"Io scrivo il gusto sulla bottiglia."
Translation:I write the flavor on the bottle.
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I surely wish that you used sentences that make sense--using phrases that no one would say makes it hard to learn when there's also no explanation of the grammar rules--since we're figuring out vocabulary and such from context, having illogical/unusual sentences makes the learning that much more difficult.
I agree with what you say, baseballmaven, and recommend that you get another resource to work with, in addition to DuoLingo. It's so difficult to learn a language, but my experience is that multiple sources and methods complement each other, and make things clearer and a lot more fun!
Really good suggestion, MsCobb! Using multiple resources helps me appreciate what I have learned, and gives me confidence to be more creative and brave in using what I have learned. I am trying my hand now and then at writing my comments in Italian, (really simple ones, of couse), which should be understood by all, as it feels like real conversation!♡♡♡
I love Duo giving us unusual imaginative sentences like these. French at school was so utterly boring with bo-o-oring sentences that made it put you to sleep. By contrast Duo uses these playful sentences that stick much better in the memory, liven up the learning, and increase your power over the language by enabling you to think with some of the flexibility and range of a native. I love it! Lo-o-ove it!!
For everyone who complains that the sentences are unrealistic, there is a positive side to this. It means that you can't use context to figure words out, meaning that you really need to know the words. "I write the flavour on the bottle" is something that I can only translate because I am sure of the meanings of each word.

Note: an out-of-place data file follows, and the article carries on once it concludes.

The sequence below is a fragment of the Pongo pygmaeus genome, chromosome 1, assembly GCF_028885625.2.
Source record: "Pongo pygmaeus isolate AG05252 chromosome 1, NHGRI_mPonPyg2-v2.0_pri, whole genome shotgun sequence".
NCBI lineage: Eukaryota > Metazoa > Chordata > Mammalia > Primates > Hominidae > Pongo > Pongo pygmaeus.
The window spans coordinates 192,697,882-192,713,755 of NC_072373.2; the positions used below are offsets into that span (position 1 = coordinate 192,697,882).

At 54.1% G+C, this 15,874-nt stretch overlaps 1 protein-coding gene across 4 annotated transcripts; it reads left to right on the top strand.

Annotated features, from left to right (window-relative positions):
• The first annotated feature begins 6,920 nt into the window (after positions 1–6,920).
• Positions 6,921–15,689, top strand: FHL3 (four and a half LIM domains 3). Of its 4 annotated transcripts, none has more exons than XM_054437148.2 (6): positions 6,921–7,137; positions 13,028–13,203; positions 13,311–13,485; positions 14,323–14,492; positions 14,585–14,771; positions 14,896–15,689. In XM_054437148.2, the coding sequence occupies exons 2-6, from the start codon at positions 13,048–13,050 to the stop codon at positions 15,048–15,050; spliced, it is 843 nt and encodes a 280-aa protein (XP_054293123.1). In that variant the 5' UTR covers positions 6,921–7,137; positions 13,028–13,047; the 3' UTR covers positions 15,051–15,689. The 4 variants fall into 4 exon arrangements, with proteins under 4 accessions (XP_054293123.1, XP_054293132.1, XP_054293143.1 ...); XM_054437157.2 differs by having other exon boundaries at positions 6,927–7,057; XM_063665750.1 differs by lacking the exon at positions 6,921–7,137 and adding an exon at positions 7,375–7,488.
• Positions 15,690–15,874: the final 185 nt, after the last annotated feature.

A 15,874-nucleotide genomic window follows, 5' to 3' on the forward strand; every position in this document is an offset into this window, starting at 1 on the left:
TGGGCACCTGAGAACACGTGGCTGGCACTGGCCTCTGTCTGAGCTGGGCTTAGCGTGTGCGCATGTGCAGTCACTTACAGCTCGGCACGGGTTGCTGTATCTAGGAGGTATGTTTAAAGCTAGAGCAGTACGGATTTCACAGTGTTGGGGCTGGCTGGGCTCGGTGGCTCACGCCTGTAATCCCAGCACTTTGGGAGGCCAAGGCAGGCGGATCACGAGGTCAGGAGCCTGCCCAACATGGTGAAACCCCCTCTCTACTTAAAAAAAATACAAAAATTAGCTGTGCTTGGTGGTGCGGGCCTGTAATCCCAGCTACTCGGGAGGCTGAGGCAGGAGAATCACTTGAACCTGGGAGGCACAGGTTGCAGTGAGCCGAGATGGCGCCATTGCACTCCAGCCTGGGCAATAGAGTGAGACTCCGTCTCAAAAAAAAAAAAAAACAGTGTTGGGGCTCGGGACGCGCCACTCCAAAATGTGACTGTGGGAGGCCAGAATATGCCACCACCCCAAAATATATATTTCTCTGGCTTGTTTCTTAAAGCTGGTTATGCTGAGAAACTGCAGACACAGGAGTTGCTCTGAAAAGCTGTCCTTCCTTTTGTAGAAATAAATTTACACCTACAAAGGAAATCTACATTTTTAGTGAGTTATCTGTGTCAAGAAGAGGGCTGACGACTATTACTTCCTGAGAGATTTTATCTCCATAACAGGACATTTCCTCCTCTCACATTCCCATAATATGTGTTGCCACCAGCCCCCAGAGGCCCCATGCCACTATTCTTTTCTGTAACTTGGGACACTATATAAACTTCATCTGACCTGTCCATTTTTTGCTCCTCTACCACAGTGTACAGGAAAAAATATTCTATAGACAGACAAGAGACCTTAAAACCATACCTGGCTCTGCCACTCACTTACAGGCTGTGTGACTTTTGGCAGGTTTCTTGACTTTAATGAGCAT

For all those who said the sentence doesn't make sense - it does! Gusto is also said when referring to ice cream, so you have strawberry, chocolate etc. Of course you can have different "gusti" in lemonades, juices etc. (which come in bottles) such as lemon, orange, cranberry or whatnot.
I would say it leans more towards flavor, but remember we are translating it into English. The word "flavor" just makes more sense in the context of the sentence. But taste and flavor pretty much have similar definitions. Saying "Il limone ha un gusto acido" means "The lemon has a sour/acidic flavor/taste." In that context, the two are interchangeable. But for the above sentence "I write the flavor on the bottle" it just makes more English sense to use flavor rather than taste. As long as you understand that "gusto" has to do with flavor/taste, then it really doesn't matter which word you translate it to. Remember, the goal is to start thinking in Italian rather than just reading it and immediately translating it to English.
In italian lenguage piace is like me (you ,him her , them it ) something or some one .. not is used for describe or compare a flavor or a taste or persons never ... they said piace when is singular or piaciono in plural, piace or piaciono is used only when do you want talk about the thing that like-want , but not when look like, flavor like or ....xxx like
piace is like a fusion between want and like
One person's opinion (I am a native English speaker): Duolingo's Italian sentences can be nonsensical and incredibly difficult to understand. But, the Dutch sentences that are nonsensical are funny, easy to understand, and actually help learn the language because you remember the funny context.